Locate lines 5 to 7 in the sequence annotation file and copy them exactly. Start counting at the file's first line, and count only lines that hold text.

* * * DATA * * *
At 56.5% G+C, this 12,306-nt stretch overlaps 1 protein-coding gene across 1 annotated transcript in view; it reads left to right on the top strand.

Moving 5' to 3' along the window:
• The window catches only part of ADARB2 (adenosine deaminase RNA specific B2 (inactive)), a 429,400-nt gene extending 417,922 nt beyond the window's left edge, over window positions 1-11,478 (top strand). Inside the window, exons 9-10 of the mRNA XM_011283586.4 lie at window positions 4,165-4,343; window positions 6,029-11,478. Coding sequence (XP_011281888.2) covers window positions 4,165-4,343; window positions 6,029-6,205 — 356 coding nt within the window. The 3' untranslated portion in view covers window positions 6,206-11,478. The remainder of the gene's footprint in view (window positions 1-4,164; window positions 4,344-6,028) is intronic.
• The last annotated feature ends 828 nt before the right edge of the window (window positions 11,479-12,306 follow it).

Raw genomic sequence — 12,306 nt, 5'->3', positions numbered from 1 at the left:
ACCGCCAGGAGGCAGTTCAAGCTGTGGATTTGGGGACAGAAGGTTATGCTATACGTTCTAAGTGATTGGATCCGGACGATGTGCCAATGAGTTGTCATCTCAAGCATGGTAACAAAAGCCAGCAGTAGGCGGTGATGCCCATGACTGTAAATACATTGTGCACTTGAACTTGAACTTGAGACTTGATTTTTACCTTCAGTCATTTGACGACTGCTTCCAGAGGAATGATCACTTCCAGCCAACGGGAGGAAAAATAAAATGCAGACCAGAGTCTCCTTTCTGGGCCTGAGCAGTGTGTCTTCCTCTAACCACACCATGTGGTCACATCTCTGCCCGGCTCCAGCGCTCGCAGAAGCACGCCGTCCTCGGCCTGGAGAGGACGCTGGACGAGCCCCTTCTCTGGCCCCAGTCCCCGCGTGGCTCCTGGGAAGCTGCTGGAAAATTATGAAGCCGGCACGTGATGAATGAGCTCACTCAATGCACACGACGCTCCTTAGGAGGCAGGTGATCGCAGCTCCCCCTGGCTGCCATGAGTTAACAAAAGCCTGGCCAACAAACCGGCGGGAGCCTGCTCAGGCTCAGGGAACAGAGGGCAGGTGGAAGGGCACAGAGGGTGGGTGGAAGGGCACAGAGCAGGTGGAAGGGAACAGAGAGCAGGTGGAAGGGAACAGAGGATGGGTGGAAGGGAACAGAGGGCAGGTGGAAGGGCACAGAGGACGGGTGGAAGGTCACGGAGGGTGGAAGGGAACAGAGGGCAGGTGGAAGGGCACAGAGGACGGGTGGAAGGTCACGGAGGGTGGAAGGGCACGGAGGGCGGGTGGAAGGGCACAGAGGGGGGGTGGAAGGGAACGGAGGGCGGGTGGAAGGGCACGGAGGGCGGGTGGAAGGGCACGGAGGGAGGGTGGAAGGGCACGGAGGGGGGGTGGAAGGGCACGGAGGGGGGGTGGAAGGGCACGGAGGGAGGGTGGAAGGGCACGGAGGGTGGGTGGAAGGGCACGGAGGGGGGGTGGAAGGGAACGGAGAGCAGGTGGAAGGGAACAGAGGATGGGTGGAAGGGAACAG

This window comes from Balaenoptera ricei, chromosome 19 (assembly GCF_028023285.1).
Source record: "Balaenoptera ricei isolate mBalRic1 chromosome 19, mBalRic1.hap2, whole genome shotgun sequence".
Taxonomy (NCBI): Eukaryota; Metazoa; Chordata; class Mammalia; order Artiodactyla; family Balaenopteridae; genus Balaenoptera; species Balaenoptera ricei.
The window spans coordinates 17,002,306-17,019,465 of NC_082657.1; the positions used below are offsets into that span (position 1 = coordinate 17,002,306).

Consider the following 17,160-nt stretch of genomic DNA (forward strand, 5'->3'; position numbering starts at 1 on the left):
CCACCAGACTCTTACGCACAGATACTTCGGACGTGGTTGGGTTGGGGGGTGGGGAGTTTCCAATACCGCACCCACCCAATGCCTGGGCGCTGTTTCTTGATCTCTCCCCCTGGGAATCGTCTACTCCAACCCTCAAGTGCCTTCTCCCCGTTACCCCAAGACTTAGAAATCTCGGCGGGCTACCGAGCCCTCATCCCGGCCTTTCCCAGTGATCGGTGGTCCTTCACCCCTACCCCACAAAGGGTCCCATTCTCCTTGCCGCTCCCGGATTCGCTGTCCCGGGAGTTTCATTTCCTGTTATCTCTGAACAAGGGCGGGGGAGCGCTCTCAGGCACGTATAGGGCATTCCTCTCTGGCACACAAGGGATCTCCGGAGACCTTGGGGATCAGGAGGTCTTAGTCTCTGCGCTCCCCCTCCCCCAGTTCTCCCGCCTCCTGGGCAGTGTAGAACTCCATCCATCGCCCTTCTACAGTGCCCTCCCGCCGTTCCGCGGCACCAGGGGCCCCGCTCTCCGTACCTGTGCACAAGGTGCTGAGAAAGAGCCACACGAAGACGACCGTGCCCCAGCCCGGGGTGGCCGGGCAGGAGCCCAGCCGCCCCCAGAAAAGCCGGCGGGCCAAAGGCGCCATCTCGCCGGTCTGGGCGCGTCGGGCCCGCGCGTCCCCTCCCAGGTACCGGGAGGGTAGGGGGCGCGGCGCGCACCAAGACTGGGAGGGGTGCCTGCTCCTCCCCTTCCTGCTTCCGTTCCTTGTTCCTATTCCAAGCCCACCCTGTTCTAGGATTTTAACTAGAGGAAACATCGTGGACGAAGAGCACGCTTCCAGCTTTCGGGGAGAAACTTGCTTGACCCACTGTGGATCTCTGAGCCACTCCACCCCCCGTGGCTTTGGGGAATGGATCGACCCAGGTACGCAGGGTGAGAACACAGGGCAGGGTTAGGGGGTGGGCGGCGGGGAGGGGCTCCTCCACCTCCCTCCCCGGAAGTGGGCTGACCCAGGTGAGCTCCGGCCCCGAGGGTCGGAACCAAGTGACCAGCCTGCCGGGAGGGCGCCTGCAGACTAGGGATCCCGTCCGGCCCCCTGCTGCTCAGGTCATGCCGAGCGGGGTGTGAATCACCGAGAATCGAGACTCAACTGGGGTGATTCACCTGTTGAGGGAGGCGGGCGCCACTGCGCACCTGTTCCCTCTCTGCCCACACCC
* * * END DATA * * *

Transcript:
Raw genomic sequence — 12,306 nt, 5'->3', positions numbered from 1 at the left:
ACCGCCAGGAGGCAGTTCAAGCTGTGGATTTGGGGACAGAAGGTTATGCTATACGTTCTAAGTGATTGGATCCGGACGATGTGCCAATGAGTTGTCATCTCAAGCATGGTAACAAAAGCCAGCAGTAGGCGGTGATGCCCATGACTGTAAATACATTGTGCACTTGAACTTGAACTTGAGACTTGATTTTTACCTTCAGTCATTTGACGACTGCTTCCAGAGGAATGATCACTTCCAGCCAACGGGAGGAAAAATAAAATGCAGACCAGAGTCTCCTTTCTGGGCCTGAGCAGTGTGTCTTCCTCTAACCACACCATGTGGTCACATCTCTGCCCGGCTCCAGCGCTCGCAGAAGCACGCCGTCCTCGGCCTGGAGAGGACGCTGGACGAGCCCCTTCTCTGGCCCCAGTCCCCGCGTGGCTCCTGGGAAGCTGCTGGAAAATTATGAAGCCGGCACGTGATGAATGAGCTCACTCAATGCACACGACGCTCCTTAGGAGGCAGGTGATCGCAGCTCCCCCTGGCTGCCATGAGTTAACAAAAGCCTGGCCAACAAACCGGCGGGAGCCTGCTCAGGCTCAGGGAACAGAGGGCAGGTGGAAGGGCACAGAGGGTGGGTGGAAGGGCACAGAGCAGGTGGAAGGGAACAGAGAGCAGGTGGAAGGGAACAGAGGATGGGTGGAAGGGAACAGAGGGCAGGTGGAAGGGCACAGAGGACGGGTGGAAGGTCACGGAGGGTGGAAGGGAACAGAGGGCAGGTGGAAGGGCACAGAGGACGGGTGGAAGGTCACGGAGGGTGGAAGGGCACGGAGGGCGGGTGGAAGGGCACAGAGGGGGGGTGGAAGGGAACGGAGGGCGGGTGGAAGGGCACGGAGGGCGGGTGGAAGGGCACGGAGGGAGGGTGGAAGGGCACGGAGGGGGGGTGGAAGGGCACGGAGGGGGGGTGGAAGGGCACGGAGGGAGGGTGGAAGGGCACGGAGGGTGGGTGGAAGGGCACGGAGGGGGGGTGGAAGGGAACGGAGAGCAGGTGGAAGGGAACAGAGGATGGGTGGAAGGGAACAG

This window comes from Balaenoptera ricei, chromosome 19 (assembly GCF_028023285.1).